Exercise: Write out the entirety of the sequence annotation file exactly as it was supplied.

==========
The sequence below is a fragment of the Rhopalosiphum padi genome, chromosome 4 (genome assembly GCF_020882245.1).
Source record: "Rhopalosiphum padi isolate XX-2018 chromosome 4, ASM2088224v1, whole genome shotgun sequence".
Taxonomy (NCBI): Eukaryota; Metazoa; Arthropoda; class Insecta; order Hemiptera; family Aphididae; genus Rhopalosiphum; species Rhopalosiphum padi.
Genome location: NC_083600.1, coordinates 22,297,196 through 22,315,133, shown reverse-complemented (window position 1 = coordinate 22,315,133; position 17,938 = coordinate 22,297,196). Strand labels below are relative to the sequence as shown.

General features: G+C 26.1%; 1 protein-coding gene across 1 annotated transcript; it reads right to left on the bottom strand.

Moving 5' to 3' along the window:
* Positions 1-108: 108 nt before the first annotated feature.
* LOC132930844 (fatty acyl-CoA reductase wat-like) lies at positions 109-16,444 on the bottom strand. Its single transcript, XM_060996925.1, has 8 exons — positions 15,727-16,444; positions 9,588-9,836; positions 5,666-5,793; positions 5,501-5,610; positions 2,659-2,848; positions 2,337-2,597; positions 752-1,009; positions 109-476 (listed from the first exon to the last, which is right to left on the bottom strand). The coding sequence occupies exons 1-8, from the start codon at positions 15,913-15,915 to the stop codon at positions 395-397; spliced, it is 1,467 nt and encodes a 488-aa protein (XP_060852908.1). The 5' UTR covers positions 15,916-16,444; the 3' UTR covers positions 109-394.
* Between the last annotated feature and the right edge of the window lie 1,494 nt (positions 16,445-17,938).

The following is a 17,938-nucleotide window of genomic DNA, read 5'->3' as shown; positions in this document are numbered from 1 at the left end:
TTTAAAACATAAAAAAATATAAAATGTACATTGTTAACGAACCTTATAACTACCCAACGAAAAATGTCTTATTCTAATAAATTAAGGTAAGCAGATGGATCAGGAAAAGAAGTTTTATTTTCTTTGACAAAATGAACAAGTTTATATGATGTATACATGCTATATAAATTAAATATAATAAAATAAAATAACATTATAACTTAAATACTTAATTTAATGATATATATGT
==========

The sequence below is a fragment of the Rhopalosiphum padi genome, chromosome 4 (genome assembly GCF_020882245.1).
Source record: "Rhopalosiphum padi isolate XX-2018 chromosome 4, ASM2088224v1, whole genome shotgun sequence".
Taxonomy (NCBI): Eukaryota; Metazoa; Arthropoda; class Insecta; order Hemiptera; family Aphididae; genus Rhopalosiphum; species Rhopalosiphum padi.
Genome location: NC_083600.1, coordinates 22,297,196 through 22,315,133, shown reverse-complemented (window position 1 = coordinate 22,315,133; position 17,938 = coordinate 22,297,196). Strand labels below are relative to the sequence as shown.

General features: G+C 26.1%; 1 protein-coding gene across 1 annotated transcript; it reads right to left on the bottom strand.

Moving 5' to 3' along the window:
* Positions 1-108: 108 nt before the first annotated feature.
* LOC132930844 (fatty acyl-CoA reductase wat-like) lies at positions 109-16,444 on the bottom strand. Its single transcript, XM_060996925.1, has 8 exons — positions 15,727-16,444; positions 9,588-9,836; positions 5,666-5,793; positions 5,501-5,610; positions 2,659-2,848; positions 2,337-2,597; positions 752-1,009; positions 109-476 (listed from the first exon to the last, which is right to left on the bottom strand). The coding sequence occupies exons 1-8, from the start codon at positions 15,913-15,915 to the stop codon at positions 395-397; spliced, it is 1,467 nt and encodes a 488-aa protein (XP_060852908.1). The 5' UTR covers positions 15,916-16,444; the 3' UTR covers positions 109-394.
* Between the last annotated feature and the right edge of the window lie 1,494 nt (positions 16,445-17,938).

The following is a 17,938-nucleotide window of genomic DNA, read 5'->3' as shown; positions in this document are numbered from 1 at the left end:
TTTAAAACATAAAAAAATATAAAATGTACATTGTTAACGAACCTTATAACTACCCAACGAAAAATGTCTTATTCTAATAAATTAAGGTAAGCAGATGGATCAGGAAAAGAAGTTTTATTTTCTTTGACAAAATGAACAAGTTTATATGATGTATACATGCTATATAAATTAAATATAATAAAATAAAATAACATTATAACTTAAATACTTAATTTAATGATATATATGT